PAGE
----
She was an “army brat,” whose family moved every year or two, and never got the support she needed.
“My parents knew I had panic attacks, but weren’t sophisticated enough to understand. At that point, we weren’t even helping Vietnam vets,” like her dad, “coming home with PTSD. Nobody was helping the veterans’s children on army bases,” she says. “There was no [other] adult in my life long enough to notice that I was suffering. I wonder what my life had been like had there been a therapist or a doctor.”
So, she “kept it hidden.” But as she learned, “You can’t keep something like that bottled up inside yourself — it screams for an opening. What eventually happens is you turn to a substance to ease your way through that terrible screaming anxiety.”
That was what happened in her 20s when she started using alcohol to relieve her anxiety. But a glass of wine soon turned into a bottle, even as her career successes grew and she appeared, always seeming so polished and professional, on Good Morning America and World News Tonight.
“Statistics show that 60 percent of women who are alcoholics also suffer from anxiety,” Vargas says. “For decades, I used wine to soothe and ease that anxiety. That was a red flag I ignored. I wasn’t drinking alcoholically, quote, unquote. I wasn’t suffering any consequences. I wasn’t drinking to the excess that I did at the end,” when she hit rock bottom after relapsing in 2014.
“People, especially women, ask me all the time: ‘How do I know if I have a problem?’” she continues. “One of the first questions I ask them: ‘Ask yourself why you’re drinking. If you’re drinking not to feel something, that’s a red flag.’ I drank not to feel anxious. I drank not to feel stressed. I drank not to feel insecure... People who look like they have it all together can still feel great anxiety and great depression and great insecurity. If you’re drinking to remove that feeling, even before the drinking becomes an actual physical problem in your life, that’s a warning sign — and it’s a warning sign that I ignored.”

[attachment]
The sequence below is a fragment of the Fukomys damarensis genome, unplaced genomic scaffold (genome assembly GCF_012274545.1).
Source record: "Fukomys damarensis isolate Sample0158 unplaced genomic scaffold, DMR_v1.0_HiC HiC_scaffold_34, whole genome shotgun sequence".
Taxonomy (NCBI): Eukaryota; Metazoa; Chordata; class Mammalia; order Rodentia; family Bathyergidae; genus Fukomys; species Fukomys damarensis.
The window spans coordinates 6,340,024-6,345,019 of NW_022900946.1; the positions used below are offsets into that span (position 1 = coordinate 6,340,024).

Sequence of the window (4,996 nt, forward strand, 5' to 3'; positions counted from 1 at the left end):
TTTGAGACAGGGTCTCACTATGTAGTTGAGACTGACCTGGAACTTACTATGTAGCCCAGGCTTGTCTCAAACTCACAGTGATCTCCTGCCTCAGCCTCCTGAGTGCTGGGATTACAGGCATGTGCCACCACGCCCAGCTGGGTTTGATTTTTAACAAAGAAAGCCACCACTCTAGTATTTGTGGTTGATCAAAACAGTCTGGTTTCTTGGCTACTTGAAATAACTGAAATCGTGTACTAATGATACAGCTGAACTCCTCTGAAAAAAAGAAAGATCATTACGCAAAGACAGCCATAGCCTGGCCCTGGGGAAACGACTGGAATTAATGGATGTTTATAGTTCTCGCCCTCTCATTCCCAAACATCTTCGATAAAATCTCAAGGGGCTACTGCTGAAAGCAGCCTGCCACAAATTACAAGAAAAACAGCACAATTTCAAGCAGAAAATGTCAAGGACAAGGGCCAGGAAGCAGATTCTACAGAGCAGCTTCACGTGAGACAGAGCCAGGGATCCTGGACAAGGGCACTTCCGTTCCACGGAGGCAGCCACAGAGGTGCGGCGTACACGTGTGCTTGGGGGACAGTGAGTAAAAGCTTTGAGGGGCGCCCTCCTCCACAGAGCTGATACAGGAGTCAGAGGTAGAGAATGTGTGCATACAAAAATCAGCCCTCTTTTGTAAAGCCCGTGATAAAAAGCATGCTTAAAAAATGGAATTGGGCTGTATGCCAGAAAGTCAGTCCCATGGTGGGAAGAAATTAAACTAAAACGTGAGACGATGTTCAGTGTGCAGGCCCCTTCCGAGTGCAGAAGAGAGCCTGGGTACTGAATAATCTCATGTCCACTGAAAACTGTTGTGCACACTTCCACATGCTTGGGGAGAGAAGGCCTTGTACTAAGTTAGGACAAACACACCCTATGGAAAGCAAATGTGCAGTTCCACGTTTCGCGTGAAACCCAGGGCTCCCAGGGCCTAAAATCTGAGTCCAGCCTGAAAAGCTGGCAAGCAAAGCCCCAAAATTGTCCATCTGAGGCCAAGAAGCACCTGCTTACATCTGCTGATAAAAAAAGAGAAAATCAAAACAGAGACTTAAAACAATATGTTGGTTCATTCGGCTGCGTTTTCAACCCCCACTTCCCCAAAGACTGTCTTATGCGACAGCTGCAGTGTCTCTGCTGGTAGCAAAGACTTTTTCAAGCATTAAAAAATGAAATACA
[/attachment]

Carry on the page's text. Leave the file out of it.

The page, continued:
Vargas admits she wasn’t looking for signs — though eventually they became hard to miss.
“Part of the reason why it took me a while to finally get help and admit I was an alcoholic was because I had preconceived ideas about what an alcoholic was,” she says. “We tell ourselves and we assume all sorts of things. ‘Well, she’s drinking lovely Chardonnay — how could she possibly be an alcoholic?’ Yes, well, I’m drinking an entire bottle of it every night and maybe even more. That’s a problem.”
And she hadn’t done any work on her underlying issue of anxiety.
“I was so busy racing away from my fear, I never turned to confront it,” she says. “Even as an adult right now, my anxiety didn’t magically go away. It’s definitely less powerful than it was but part of dealing with anxiety is turning to face those fears and understanding that they’re just feelings and many of these fears are of things that will not happen. Just to have somebody to talk to about it,” beginning as that young, scared 6-year-old girl, “would have been an amazing gift.”
So Vargas, a mom of two sons with her ex-husband, hopes talking about addiction in her podcast helps others who are suffering and lacking connection during this crazy time. Though she also hopes it helps those who aren’t addicts.
“The disease of addiction can strike anybody just the way cancer or heart disease can,” she says. “And it’s a chronic disease, like diabetes, which needs to be managed — but we don’t as a society look at it this way. There is this impatience of: Why aren’t you better already?”
Vargas with sons Zach and Sam:
A post shared by Elizabeth Vargas (@evargastv) on
She knows well, “There isn’t this point where you go: I’m home free! I’m done! I don’t have to work on this or manage this anymore! Recovery is something you deal with on a daily basis. There is no such thing as you’re all clear and you don’t have to work on this any longer.”
So, she adds, “We need to be much more compassionate as a society about how we address this issue and the assumptions we make about the disease and the shaming and embarrassment around it.”